Alone. Irrevocably, irreversibly, incontrovertibly, and utterly alone.

My wife, Eva Parsons, died after two and one half years of being afflicted with metastatic breast cancer on Thursday, April 7, 2016, at 8:00 a.m.

Eva and I had prepared for her death almost from the moment she was diagnosed. Eva generated a great storehouse of equanimity to deal with her cancer. She was not angry about getting the disease; she was not afraid to die; she was not sad that her life would come to an end at 65. She accepted her death, and taught many of us about dying without the typical drama that surrounds a cancer death. She managed her life effectively until her last breath.

On the morning she died, I was with my daughter, Samantha. We stayed by Eva’s side for a while, hugged, checked in with each other, and then went on with the day as it unfolded. For a while, I felt like I was in a vacuum, but that passed almost right away. Sam stayed in Alaska for the next day, and left Saturday morning; I took her to the airport for her six o’clock flight to Nashville.

On the return drive home from Anchorage, I practiced my intentional breathing, and managed to not think about what I had lost, or to think about what I was going to do for the rest of my life. Eva directed me to live a long life, to be kind, and to set a “good example.” I think the “good example” part was her humor; I’ll never know; there’s nobody to ask.

I arrived home, let the Labs out of the car, and into the house. They ambled to whatever part of the house suited them and left me alone, standing in the kitchen with shafts of early morning sunlight coming through the window and splashing on the kitchen floor.

As I stood just inside the door, alone, I had a long moment of awareness: from that time on, I was utterly, irrevocably, irretrievably, and completely alone for the rest of my life. I stood there for minutes while I absorbed the feeling. I have never been completely alone in 65 years. Everything had changed forever, I realized. I think the word for this feeling is “bereft.” It seems like the right word.

Of course, I have lots of support. Now. Many friends say, “If you need anything, just call.” I appreciate their gesture. Eventually, everyone returns to their routine because their lives have not changed.

I, on the other hand, have changed, or rather, my world has shifted: I am alone.

I am okay with being alone for now; I’ll be okay later, also.

It is just an unsettling feeling to be alone without reprieve, and not be able to return to the companionship I shared with Eva for 44 years. She is gone forever; I will continue without her for a very, very long time. Sad. Bereft. Alone. At least for now.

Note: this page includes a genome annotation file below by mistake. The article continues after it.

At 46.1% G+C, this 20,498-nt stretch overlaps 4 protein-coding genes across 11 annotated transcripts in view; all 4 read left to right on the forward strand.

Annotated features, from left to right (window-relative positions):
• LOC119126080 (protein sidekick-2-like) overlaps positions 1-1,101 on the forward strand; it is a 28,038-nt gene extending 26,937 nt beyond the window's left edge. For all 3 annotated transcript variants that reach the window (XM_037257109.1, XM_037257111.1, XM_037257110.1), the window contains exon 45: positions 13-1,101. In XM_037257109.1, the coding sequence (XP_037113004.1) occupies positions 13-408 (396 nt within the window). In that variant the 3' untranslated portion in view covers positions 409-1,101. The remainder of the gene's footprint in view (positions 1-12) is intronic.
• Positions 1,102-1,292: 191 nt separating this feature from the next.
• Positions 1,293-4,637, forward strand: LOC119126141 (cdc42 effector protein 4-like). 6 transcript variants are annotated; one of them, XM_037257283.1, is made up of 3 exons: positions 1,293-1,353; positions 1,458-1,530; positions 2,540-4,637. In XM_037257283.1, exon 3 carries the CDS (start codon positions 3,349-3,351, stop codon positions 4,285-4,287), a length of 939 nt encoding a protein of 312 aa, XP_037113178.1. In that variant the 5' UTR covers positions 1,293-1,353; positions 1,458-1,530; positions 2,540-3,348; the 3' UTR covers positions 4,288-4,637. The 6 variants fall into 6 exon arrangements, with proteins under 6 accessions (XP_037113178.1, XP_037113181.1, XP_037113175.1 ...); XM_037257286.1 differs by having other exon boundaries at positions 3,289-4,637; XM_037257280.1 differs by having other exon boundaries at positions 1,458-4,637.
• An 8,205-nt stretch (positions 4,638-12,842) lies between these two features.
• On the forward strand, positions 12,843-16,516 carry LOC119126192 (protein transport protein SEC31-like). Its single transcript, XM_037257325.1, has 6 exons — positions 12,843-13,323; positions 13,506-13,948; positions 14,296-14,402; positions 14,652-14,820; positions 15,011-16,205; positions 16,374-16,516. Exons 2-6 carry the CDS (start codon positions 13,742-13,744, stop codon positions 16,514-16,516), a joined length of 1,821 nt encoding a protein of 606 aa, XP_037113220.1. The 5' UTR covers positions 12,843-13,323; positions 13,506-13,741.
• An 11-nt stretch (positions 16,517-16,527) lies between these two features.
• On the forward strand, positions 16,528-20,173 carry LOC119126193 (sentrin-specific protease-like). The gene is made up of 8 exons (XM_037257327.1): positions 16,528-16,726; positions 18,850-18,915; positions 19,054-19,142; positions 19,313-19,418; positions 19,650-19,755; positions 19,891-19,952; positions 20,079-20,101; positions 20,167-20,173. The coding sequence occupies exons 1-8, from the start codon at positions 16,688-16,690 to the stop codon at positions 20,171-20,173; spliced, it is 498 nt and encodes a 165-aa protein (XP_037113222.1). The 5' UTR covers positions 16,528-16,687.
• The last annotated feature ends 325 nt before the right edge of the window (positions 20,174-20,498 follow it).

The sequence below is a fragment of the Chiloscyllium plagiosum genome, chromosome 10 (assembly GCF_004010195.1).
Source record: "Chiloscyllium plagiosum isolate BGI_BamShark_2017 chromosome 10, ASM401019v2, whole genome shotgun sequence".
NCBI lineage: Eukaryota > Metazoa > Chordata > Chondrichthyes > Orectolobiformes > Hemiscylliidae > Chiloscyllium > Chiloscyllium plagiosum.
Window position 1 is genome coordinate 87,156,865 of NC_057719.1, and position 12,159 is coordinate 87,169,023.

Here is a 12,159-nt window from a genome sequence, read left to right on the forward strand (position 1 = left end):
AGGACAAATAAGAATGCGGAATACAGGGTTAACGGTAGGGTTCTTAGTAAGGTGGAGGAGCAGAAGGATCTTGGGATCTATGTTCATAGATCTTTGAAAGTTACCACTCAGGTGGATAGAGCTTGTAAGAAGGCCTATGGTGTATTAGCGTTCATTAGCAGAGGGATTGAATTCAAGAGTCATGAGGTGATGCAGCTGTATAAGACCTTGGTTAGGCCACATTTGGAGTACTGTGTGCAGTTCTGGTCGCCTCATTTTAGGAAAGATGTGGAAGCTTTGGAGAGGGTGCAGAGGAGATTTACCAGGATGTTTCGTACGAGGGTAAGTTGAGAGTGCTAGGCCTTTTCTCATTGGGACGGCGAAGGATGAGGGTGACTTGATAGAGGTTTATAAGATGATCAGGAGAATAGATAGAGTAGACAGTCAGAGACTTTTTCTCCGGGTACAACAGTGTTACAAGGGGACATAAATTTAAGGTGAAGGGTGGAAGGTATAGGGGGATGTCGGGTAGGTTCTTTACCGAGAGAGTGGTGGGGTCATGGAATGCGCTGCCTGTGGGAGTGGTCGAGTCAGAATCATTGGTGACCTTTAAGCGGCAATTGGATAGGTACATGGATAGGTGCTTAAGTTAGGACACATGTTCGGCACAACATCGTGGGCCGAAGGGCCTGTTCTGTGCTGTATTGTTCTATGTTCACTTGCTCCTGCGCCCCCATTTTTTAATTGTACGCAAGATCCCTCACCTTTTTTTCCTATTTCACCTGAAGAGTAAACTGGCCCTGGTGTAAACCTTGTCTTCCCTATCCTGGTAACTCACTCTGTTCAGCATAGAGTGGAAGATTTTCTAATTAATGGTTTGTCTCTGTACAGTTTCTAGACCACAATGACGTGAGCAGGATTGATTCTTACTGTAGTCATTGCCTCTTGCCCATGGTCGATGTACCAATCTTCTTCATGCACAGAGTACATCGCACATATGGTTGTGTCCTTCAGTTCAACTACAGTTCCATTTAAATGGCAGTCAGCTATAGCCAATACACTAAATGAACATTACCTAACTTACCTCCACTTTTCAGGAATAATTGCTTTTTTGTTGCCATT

The trouble is, you think you have time.

Today, Samantha and I were watching videos I shot of her when she was a baby. It is always fun to look back and enjoy those moments forever frozen on the video tape.

One segment struck Samantha as funny; Sam named it “What Rhymes With Duck?”  (click the link and then click the link below this link.)

As we watched this video over and over again, we realized that what we were looking at was not a funny video, but a snapshot of Eva, Sam’s Mom, and my wife of forty years, when Eva was thirty-eight. What struck us was how young Eva looked. Her smile radiated happiness. She truly loved being with her daughter and sharing a few moments opening Samantha’s birthday present.

We watched the video and realized this was before Eva had wrinkles, or grey hair. She has just come home from teaching school. Her smile is so warm; she smiles so readily even after she frowns at her husband’s inane implication about the rhyming of “duck.”

This was a time of great joy for Eva. Teaching was going very well for her. She had a baby to come home to every day after work. The baby adored her Mother. Her husband was keeping the house in shape and cooking and keeping the baby entertained during the day. What more could you ask for?

We didn’t know it then, but if we could have asked for anything, we probably would have asked to live in that moment (remain young and beautiful) forever. But like the quote says, you don’t control time.

Everything changes. Samantha grew noticeably brighter every day, Eva and I grew a little more each day; we didn’t notice the slow transition for another twenty years. Life got better for us every day, every year. While we weren’t looking, time changed; we changed.

Samantha and I look at Eva in this video and we love her as she was. We love her as she is. We thought we had time. We don’t. Soon, we will have to love Eva only as she was. She will no longer be with us. Are we sad? Yes. Can we be happy again? Samantha and I find great pleasure watching Eva find joy in teaching Samantha words and rhymes. Teaching is Eva’s greatest joy in life. It is just a brief moment in time, but it reminds us of how innocent and how happy we were to live in that moment. The moment.

I remind myself to focus on each breath, each moment: it is the only time we have together.

Spanking Nicole Abour

I love Nicole Abour! She is a prime example of how we need to listen to stupid people in order to clarify our own ideas about controversial subjects. Give her about three minutes of your time, click on this link and her video will load:

Abour reminds me of what my father said to me one time (in reference once to an example of my profound stupidity on a subject): “Nobody is ever totally worthless, if nothing else, they can always serve as a bad example.”

Abour can be is such an example; her thinking process is instructive: it demands that we find a different way to respond to ineffective parenting. Nicole’s problem isn’t really with obstreperous children’s behavior, it is really with the parents of these children, but she can’t think past the noise of these children to clear her mind and think about how one might help these parents and their offspring.

Did anyone besides me catch the sound symbolism in Nicole’s last name? Abour: a bore? Okay, it’s just the literature teacher in me raising my ugly head.

Before I get too carried away with Nicole Abour and her goofiness, I would like to tell a few of my own spanking stories.